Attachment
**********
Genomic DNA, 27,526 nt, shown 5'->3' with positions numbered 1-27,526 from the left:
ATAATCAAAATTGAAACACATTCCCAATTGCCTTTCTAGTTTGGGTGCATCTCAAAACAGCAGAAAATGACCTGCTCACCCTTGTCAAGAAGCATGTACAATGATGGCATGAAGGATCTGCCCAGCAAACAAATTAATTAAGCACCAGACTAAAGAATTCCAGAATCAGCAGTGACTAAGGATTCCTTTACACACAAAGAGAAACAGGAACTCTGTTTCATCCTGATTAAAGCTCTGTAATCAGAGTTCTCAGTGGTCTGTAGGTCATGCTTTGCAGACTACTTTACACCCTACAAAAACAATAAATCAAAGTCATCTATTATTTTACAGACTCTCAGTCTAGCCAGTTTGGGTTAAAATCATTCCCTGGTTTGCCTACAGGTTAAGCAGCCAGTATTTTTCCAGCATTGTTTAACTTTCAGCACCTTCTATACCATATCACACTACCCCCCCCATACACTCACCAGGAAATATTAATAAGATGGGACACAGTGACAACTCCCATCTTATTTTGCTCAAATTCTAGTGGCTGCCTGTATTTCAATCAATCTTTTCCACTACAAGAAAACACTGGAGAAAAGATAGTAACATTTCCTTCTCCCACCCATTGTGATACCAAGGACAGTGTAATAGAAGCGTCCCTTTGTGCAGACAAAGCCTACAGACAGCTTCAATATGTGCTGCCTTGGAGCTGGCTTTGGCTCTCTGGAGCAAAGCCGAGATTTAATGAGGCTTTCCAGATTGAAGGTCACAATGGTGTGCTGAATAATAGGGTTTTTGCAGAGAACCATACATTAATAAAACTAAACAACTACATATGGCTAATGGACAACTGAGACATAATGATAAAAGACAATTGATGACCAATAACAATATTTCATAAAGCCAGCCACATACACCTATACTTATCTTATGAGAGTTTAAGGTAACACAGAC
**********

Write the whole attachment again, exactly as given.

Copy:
Genomic DNA, 27,526 nt, shown 5'->3' with positions numbered 1-27,526 from the left:
ATAATCAAAATTGAAACACATTCCCAATTGCCTTTCTAGTTTGGGTGCATCTCAAAACAGCAGAAAATGACCTGCTCACCCTTGTCAAGAAGCATGTACAATGATGGCATGAAGGATCTGCCCAGCAAACAAATTAATTAAGCACCAGACTAAAGAATTCCAGAATCAGCAGTGACTAAGGATTCCTTTACACACAAAGAGAAACAGGAACTCTGTTTCATCCTGATTAAAGCTCTGTAATCAGAGTTCTCAGTGGTCTGTAGGTCATGCTTTGCAGACTACTTTACACCCTACAAAAACAATAAATCAAAGTCATCTATTATTTTACAGACTCTCAGTCTAGCCAGTTTGGGTTAAAATCATTCCCTGGTTTGCCTACAGGTTAAGCAGCCAGTATTTTTCCAGCATTGTTTAACTTTCAGCACCTTCTATACCATATCACACTACCCCCCCCATACACTCACCAGGAAATATTAATAAGATGGGACACAGTGACAACTCCCATCTTATTTTGCTCAAATTCTAGTGGCTGCCTGTATTTCAATCAATCTTTTCCACTACAAGAAAACACTGGAGAAAAGATAGTAACATTTCCTTCTCCCACCCATTGTGATACCAAGGACAGTGTAATAGAAGCGTCCCTTTGTGCAGACAAAGCCTACAGACAGCTTCAATATGTGCTGCCTTGGAGCTGGCTTTGGCTCTCTGGAGCAAAGCCGAGATTTAATGAGGCTTTCCAGATTGAAGGTCACAATGGTGTGCTGAATAATAGGGTTTTTGCAGAGAACCATACATTAATAAAACTAAACAACTACATATGGCTAATGGACAACTGAGACATAATGATAAAAGACAATTGATGACCAATAACAATATTTCATAAAGCCAGCCACATACACCTATACTTATCTTATGAGAGTTTAAGGTAACACAGAC